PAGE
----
The death of Michael Brown at the hands of law enforcement officer Darren Wilson last summer sparked rioting and aggressive protesting in the town of Ferguson, Missouri. Many people across the United States watched the media coverage and thought, “This would never happen in my hometown.” However, the unrest in Ferguson was only the beginning of protests stemming from unlawful police brutality and unfair treatment of black people by law enforcement. The choking of Eric Garner sparked more protests in New York. Most recently, Baltimore has seen looting, rioting, and both violent and peaceful protests following the death of 25 year-old Freddie Gray after sustaining a fatal spinal injury while in police custody. With protests spreading in different cities around the country, many people may wonder if Philadelphia may be next.
Philly protests in solidarity with Baltimore
On April 30, several hundred individuals in Philadelphia took to the streets in an organized protest to show support for Baltimore and also to speak out against police brutality and unfair treatment in this city. City officials were notified of the plans regarding the “Philadelphia is Baltimore” protest and prepared1 by reassigning police officers, closing the courts early, and similar actions.
Protesters gathered at 4:30 in front of city hall and headed toward Rittenhouse Square. The group headed down Broad Street where some people tried to block traffic by sitting in the road. They then marched on to the federal prison, where they yelled to prisoners “you are not alone” and prisoners responded with flashing lights. The protest went on for several hours.2
Though a police spokesperson stated that police officers were supposed to be primarily concerned with protecting the rights of Philadelphians to peacefully protest, clashes between officers and protesters took place around 7:45 and 8:00 in the evening. Police made several arrests and removed protesters who were believed to be rowdy or physical. The protest naturally dissipated some time later.
Will protests continue?
Though protests were already planned for many other cities including Portland, Oregon and Oakland, California for Friday, May 1st, many residents of Philadelphia wondered whether the protests were over for their hometown. Many signs indicate that Philly may experience repeated or lengthened protests in the coming days and weeks by individuals fighting for their rights to be treated lawfully and fairly by police officers. Even the State Senator and candidate for mayor Anthony H. Williams told the media that people in Philadelphia are “sitting on a powder keg”3 that may explode any minute and result in extended protests in the city.
Similarities between two cities
Baltimore and Philadelphia are similar in many ways. Both cities have a number of black individuals holding powerful political and leadership positions, however disproportionately high incarceration and poverty rates persist. It is no surprise that these circumstances lead to individuals banding together to protest the lack of effort by political leaders to equalize the situation for white and black people in Philly.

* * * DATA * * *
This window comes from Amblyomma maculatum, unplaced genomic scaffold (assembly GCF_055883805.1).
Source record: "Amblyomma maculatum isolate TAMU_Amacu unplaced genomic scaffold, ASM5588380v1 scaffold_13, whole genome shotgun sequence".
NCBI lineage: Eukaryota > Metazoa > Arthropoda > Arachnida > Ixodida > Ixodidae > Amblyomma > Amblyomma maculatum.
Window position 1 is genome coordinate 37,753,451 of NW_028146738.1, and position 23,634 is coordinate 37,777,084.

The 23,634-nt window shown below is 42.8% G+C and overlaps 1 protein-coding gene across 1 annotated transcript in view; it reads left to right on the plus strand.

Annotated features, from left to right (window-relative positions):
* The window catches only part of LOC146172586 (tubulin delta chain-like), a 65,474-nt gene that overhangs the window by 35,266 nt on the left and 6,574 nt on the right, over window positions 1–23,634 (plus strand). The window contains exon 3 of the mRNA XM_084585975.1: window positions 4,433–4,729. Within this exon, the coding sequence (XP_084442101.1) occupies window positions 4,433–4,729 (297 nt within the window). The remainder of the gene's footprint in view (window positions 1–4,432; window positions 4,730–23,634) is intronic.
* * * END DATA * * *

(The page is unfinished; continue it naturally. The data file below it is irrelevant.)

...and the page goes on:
Distrust of the police
The protests and riots of the past year have stemmed from incidences involving police brutality and violence without proper justification under the law. Many residents on Philadelphia—especially black individuals—already do not trust the police to protect them and instead fear that police may inflict serious or even fatal injury on them during an encounter for no reason. A large number of black residents further believe they are specifically targeted by law enforcement officers, a belief that is justified based on arrest statistics. Such fear and beliefs cause severe strain on the relationship between civilians and cops and can only increase the potential for violent encounters.
Furthermore, the general trust toward the Philadelphia police has severely declined in recent years, mostly due to the exposure of multiple incidences of widespread corruption and mistreatment of civilians. Such growing distrust of law enforcement can only contribute to residents taking action against wrongful acts by police.
Seeking actual change
The main question now is whether the leaders and candidates in Philadelphia will be smart enough to effectively initiate and continue a meaningful dialogue with dissatisfied residents about concrete change, as officials have failed to do in other cities. Simply making a public statement that leaders want and support change is not enough to satisfy protesters. Instead, current and future politicians should fully demonstrate how they are striving for actual change or they should expect to see numerous protests continuing over the coming weeks and months.
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